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Beech Grove, Indiana

Saturday, February 23, 2019

Coach Matt English student news story awarded

Beech Grove, IN (February 21, 2019) IBG — A Beech Grove High School documentary about late Athletic Coach Matt English is a national finalist for Varsity Brands School Spirit Award in the Coach Category. Matt English, 45, died on December 10, 2018 after a six-year battle with brain cancer.

Beech Grove Proud: The late Matt English

 “I’m so proud to announce that our Beech Grove Student News story of Coach English has been awarded as a national finalist for Varsity Brands School Spirit Award in the Coach Category,” said Nick White, who teaches student media, journalism, broadcasting & public speaker of BGHS. “Coach English was and continues to be very important to the Beech Grove High School community."

This is an honor for him above all else

“It is extremely difficult to be recognized and awarded as a national finalist. This couldn’t have been done without the hard work of Emily Johnson and the rest of the Beech Grove Student Newsletter staff. Thanks also, Ms. Fangman, for being involved with this submission, and to the English family, all the staff members, coaches and community members that helped us tell this important story. We were selected as one of just 12 finalist winners nationwide!”

Beech Grove High School Documentary on the late Coach Matt English

 “This coach has a long-standing history of success,” White continued. “This coach recognizes the link between athletic involvement and student achievement, and therefore encourages both academic excellence and good character. This coach also prioritizes sportsmanship and humility, both on and off the playing field.”

Other nationwide finalists include:
Brody Massengill – South Johnston High School | Four Oaks, NC
Eva Perez – Edinburg High School | Edinburg, TX
Jermaine Christian – Rutland High School | Macon, GA
John Lambourne – Bingham High School | South Jordan, UT
Juan Monge – Felix Varela High School | Miami
Kori Johnson – Costa Mesa High School | Costa Mesa, CA
Lindsey Needham – Denmark High School | Alpharetta, GA
Paul Alberson – Marshall High School | Marshall, MO
Melissa McPherson – Azle High School | Springtown, TX
Mike O’Neill – Collierville High School | Collierville, TN
Tlaloc Venancio – Crawford High School | San Diego

Varsity Brands is awarding $100,000 across 25 categories, including $3,000 to each winner and a $25,000 grand prize for America’s most spirited high school.

SOURCE: Southside Times

Wednesday, February 20, 2019

School districts gain money for vulnerable kids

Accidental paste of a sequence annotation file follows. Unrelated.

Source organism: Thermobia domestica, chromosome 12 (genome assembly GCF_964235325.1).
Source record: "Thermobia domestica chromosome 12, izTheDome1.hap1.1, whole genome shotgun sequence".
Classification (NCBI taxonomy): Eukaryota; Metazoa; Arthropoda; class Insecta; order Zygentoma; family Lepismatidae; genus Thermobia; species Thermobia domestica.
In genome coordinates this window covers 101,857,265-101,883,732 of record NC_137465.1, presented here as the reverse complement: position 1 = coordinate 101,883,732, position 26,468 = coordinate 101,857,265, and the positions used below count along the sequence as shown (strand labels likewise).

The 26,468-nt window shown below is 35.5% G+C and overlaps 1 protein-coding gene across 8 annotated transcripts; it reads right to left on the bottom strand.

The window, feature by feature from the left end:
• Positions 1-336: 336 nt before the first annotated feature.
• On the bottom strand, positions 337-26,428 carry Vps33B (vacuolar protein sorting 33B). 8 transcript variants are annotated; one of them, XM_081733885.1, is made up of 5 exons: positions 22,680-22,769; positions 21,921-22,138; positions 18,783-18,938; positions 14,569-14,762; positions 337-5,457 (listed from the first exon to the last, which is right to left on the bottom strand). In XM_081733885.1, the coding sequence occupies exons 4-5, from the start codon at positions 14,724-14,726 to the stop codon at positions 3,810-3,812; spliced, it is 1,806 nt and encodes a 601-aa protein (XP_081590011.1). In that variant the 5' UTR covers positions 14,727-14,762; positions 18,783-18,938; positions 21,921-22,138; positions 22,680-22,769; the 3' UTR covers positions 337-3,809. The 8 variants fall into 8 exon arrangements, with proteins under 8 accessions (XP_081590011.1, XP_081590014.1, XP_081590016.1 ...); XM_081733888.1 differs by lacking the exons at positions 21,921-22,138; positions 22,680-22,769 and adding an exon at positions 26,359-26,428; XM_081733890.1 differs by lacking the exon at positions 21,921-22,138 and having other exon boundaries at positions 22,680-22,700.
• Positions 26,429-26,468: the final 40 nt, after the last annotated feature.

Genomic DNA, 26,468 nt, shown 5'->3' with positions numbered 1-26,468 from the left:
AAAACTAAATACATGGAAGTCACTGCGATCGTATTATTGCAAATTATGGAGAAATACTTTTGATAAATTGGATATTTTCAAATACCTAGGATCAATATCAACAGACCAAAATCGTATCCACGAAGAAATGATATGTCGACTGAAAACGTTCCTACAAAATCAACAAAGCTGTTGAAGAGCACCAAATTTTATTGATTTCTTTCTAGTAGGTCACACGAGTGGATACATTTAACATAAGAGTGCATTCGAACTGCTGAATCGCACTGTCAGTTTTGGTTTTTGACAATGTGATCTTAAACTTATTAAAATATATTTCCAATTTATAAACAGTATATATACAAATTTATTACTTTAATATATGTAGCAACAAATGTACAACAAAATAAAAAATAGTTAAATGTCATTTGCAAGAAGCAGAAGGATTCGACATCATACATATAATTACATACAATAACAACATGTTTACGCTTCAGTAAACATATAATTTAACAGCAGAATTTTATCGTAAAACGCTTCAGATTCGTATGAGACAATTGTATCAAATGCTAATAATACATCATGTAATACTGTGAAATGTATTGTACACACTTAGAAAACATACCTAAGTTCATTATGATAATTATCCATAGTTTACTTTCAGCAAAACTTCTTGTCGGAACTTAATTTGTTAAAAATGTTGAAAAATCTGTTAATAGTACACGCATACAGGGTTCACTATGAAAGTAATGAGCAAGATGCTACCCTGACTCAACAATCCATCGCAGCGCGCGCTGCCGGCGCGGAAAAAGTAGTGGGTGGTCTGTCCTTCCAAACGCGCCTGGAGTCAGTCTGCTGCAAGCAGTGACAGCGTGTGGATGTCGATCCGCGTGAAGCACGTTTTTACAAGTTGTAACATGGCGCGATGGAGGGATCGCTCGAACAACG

Beech Grove, IN (February 20, 2019) IBG — Every district in Indianapolis is tentatively slated to get more state dollars per student under House Republicans’ 2019 budget plan released this week — exceeding some school leaders’ expectations. For the most part, new money added to the budget to fund each student along with higher enrollment estimates are driving the increases.


But even though some districts are projected to lose students, they would still get more money because of changes to Indiana’s funding formula that add money for vulnerable students and because lawmakers put more money in the budget overall. “I just didn’t think they’d be able to reach that level when they started the session,” said Patrick Mapes, superintendent in Perry Township. “It’s very much appreciated.” In Indianapolis Public Schools, the city’s largest school district, per-student funding is expected to go up more than 3 percent to $8,029 from $7,764. Overall, the district would see about 4 percent more in total state dollars.

Compared to other districts, IPS receives more per student in part because of the number of students there from low-income families. Having more English-learners and students with disabilities can also bring in additional funding per-student. “There are still too many moving pieces in other parts of the comprehensive budget proposal to get a clear picture of what this will ultimately mean for our students and employees,” an IPS spokeswoman said in an emailed statement.

The estimates are far from final, as the Senate will still offer its own budget draft and lawmakers will eventually have to come to a compromise. But the House draft, which easily passed out of the Ways and Means Committee on Monday, will likely see support from the full House in the coming week. This year, district funding estimates could be even more volatile because of problems with a calculation that drives extra aid to districts with larger shares of students from low-income families.